You may remember that I wrote back in April of the Travel Channel show expected to debut later this year with Megan Fox as a host. At the time, it was to be a four-episode series originally being promoted with the working title, Mysteries and Myths with Megan Fox.
The new title was recently announced to be, Legends of the Lost with Megan Fox, and we can probably assume she’s still an executive producer. We can also expect that it will probably be dripping with pseudoarchaeology since Fox has been quoted as having little regard for actual archaeologists and scientific rigor:
“History only gives us a one-sided view of the truth. I haven’t spent my entire life building a career in academia so I don’t have to worry about my reputation or being rebuked by my colleagues, which allows me to push back on the status quo. So much of our history needs to be reexamined.”–Megan Fox
The titles and dates of each episode according to the Travel Channel are below along with my quick guess for the content:
“Stonehenge: The Healing Stones” Episode 1 12/4/2018
Megan Fox travels to one of the most mysterious archaeological sites in the world to investigate why our ancient ancestors built this enigmatic monument and if the stones themselves possess supernatural powers.
My guess is that she’ll interview some token archaeologists to get the “mainstream” facts about Stonehenge like construction periods for various elements, historic explorations and investigations by people like Aubrey, etc. Then she’ll switch it up and go for the “healing angle” and feature Timothy Darvill. He and the late Geoff Wainwright proposed a few years back that the site wasn’t used as a holy place or calculating dates, but rather a place for people to come and heal.
While Darvill and Wainwright proposed that there was an underlying belief in magic, I won’t be surprised if Fox fully invokes the supernatural.
“Viking Women Warriors” Episode 2 12/11/2018
Megan Fox journeys to Scandinavia to investigate a bold new hypothesis that the Vikings, one of the most feared armies of their time, was actually comprised of powerful female warriors.
I don’t find this to be especially surprising unless she’s going to argue that Scandinavian armies and raiders where all-female as a general rule. There was some evidence recently in the American Journal of Physical Anthropology that a grave previously thought to be that of a Viking male warrior was actually that of a female. A 10th century Irish story talks about Inghen Ruaidh (“Red Girl”), who was a female Viking that invaded Ireland. And there are stories of “shield-maidens” that fought within the Viking ranks.
It’s difficult to say where Fox will go with this one. We’ll have to wait and see. Maybe it’ll be the one or two close-to-truth episodes.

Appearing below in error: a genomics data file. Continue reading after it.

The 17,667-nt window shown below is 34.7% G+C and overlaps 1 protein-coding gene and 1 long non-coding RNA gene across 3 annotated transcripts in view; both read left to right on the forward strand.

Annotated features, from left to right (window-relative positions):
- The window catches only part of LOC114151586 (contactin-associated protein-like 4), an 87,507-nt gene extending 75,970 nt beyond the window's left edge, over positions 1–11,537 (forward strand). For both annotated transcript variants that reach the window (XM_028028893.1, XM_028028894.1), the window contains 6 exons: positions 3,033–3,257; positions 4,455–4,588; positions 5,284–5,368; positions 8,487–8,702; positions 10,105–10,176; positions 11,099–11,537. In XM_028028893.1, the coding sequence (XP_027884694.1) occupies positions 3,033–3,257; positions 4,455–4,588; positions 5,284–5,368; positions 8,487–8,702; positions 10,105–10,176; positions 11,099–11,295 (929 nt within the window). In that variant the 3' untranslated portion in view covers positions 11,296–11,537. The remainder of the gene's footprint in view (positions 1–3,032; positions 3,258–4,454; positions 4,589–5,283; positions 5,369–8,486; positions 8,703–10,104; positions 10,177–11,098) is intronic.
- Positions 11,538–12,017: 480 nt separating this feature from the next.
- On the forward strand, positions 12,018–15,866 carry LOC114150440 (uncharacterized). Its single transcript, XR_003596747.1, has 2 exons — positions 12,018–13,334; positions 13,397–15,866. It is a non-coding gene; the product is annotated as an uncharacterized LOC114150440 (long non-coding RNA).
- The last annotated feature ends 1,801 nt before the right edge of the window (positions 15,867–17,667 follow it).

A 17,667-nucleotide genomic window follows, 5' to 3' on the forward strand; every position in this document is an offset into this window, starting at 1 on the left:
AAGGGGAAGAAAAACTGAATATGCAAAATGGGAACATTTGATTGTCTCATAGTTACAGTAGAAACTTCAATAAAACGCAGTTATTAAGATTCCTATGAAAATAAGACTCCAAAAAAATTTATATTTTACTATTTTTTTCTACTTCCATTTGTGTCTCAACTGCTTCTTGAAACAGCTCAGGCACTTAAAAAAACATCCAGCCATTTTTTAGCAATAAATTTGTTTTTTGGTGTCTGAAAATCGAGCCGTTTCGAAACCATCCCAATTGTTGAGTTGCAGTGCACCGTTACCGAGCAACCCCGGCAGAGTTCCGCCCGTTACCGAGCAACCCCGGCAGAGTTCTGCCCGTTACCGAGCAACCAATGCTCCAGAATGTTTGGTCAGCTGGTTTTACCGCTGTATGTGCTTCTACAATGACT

“The Trojan War: Myth or Truth?” Episode 3 12/18/2018
Using one of the greatest Greek legends as her treasure map, Megan Fox examines high-tech data and the latest archaeological finds to finally put this enduring question to bed — Did the infamous Trojan War actually take place?
“Everyone thought Troy was a myth until Schliemann found it!” That’s what just about every Atlantis-believer will bring up at some point or another in any conversation about the historicity of Plato’s fictional account of Atlantis. But has Troy really ever been found? There’s a site that we commonly refer to as “Troy” that Schliemann dug in to originally in the 1860s and 1870s. It was owned, at the time, by Frank Calvert, who initially surveyed the farmland of his family and came across a hill called Hisarlik.
Most archaeologists today recognize that this is the location of the city once known as Troy in the Homeric narratives. Certainly there are levels with artifacts that date to the period. There are some fringe theories about Troy being elsewhere on the Anatolian peninsula (modern Turkey) or even in modern Herzegovina and England! But even though nothing has been found that says “Troy” on a coin or sign, it seems likely that Hisarlik contains Troy within its levels.
This is another episode I’m really not sure where Fox will go. It will probably depend on how fringe she wants to appear. But I bet a dollar the word “Atlantis” is used.
“America’s Lost Civilization” Episode 4 12/25/2018
New findings suggest humans arrived in America thousands of years earlier than originally claimed and that these first inhabitants may have not been modern humans at all. Megan Fox seeks to find out who — or what — these early settlers really were.
I suspect there’s a reason why this one is last. This is where Fox will probably reach far into the fringe world of pseudoarchaeology. There’s opportunity for her to start with Vikings and move on to Phoenicians and even Egyptians. She could make claims about Polynesians making regular trade to South America. The Kensington Rune Stone, the Ohio Decalogue and Holy Stones, and the Newport Tower could each make an appearance.
But I have a feeling there will be a good bit of time spent on the Cerutti mastodon site where there was that bad archaeology claim for humans 130,000 years ago on the California coast. The drinking-game term to listen for is “Denisovan.” When you hear that, be sure to drink.
I’ll be sure to watch the episodes and critique them here. I’ll go back and add a link to each of the sections above as I do and see how close my predictions are.